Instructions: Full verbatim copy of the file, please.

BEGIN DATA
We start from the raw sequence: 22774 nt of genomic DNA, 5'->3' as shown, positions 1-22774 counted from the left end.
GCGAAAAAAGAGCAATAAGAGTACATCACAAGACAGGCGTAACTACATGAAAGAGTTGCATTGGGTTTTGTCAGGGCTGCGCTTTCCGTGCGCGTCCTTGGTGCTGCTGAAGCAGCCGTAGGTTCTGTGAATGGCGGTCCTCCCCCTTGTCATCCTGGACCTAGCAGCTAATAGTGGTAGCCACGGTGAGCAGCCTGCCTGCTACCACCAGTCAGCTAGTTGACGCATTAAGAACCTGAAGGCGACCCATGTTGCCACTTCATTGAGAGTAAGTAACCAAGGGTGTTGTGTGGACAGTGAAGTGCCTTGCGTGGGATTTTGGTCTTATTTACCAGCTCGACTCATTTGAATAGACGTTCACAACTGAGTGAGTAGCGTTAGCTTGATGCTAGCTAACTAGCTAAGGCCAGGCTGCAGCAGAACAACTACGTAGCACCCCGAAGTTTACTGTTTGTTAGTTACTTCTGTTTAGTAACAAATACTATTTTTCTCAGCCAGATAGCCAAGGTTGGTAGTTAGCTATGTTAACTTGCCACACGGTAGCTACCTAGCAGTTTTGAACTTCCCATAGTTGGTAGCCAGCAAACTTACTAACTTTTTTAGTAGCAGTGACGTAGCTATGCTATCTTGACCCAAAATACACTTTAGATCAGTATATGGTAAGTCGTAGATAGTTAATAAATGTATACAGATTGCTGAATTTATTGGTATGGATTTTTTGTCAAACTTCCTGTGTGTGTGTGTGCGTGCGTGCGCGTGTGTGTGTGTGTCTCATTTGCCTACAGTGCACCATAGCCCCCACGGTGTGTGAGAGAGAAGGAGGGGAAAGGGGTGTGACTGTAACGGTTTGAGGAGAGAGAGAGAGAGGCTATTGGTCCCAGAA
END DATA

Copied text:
We start from the raw sequence: 22774 nt of genomic DNA, 5'->3' as shown, positions 1-22774 counted from the left end.
GCGAAAAAAGAGCAATAAGAGTACATCACAAGACAGGCGTAACTACATGAAAGAGTTGCATTGGGTTTTGTCAGGGCTGCGCTTTCCGTGCGCGTCCTTGGTGCTGCTGAAGCAGCCGTAGGTTCTGTGAATGGCGGTCCTCCCCCTTGTCATCCTGGACCTAGCAGCTAATAGTGGTAGCCACGGTGAGCAGCCTGCCTGCTACCACCAGTCAGCTAGTTGACGCATTAAGAACCTGAAGGCGACCCATGTTGCCACTTCATTGAGAGTAAGTAACCAAGGGTGTTGTGTGGACAGTGAAGTGCCTTGCGTGGGATTTTGGTCTTATTTACCAGCTCGACTCATTTGAATAGACGTTCACAACTGAGTGAGTAGCGTTAGCTTGATGCTAGCTAACTAGCTAAGGCCAGGCTGCAGCAGAACAACTACGTAGCACCCCGAAGTTTACTGTTTGTTAGTTACTTCTGTTTAGTAACAAATACTATTTTTCTCAGCCAGATAGCCAAGGTTGGTAGTTAGCTATGTTAACTTGCCACACGGTAGCTACCTAGCAGTTTTGAACTTCCCATAGTTGGTAGCCAGCAAACTTACTAACTTTTTTAGTAGCAGTGACGTAGCTATGCTATCTTGACCCAAAATACACTTTAGATCAGTATATGGTAAGTCGTAGATAGTTAATAAATGTATACAGATTGCTGAATTTATTGGTATGGATTTTTTGTCAAACTTCCTGTGTGTGTGTGTGCGTGCGTGCGCGTGTGTGTGTGTGTCTCATTTGCCTACAGTGCACCATAGCCCCCACGGTGTGTGAGAGAGAAGGAGGGGAAAGGGGTGTGACTGTAACGGTTTGAGGAGAGAGAGAGAGAGGCTATTGGTCCCAGAA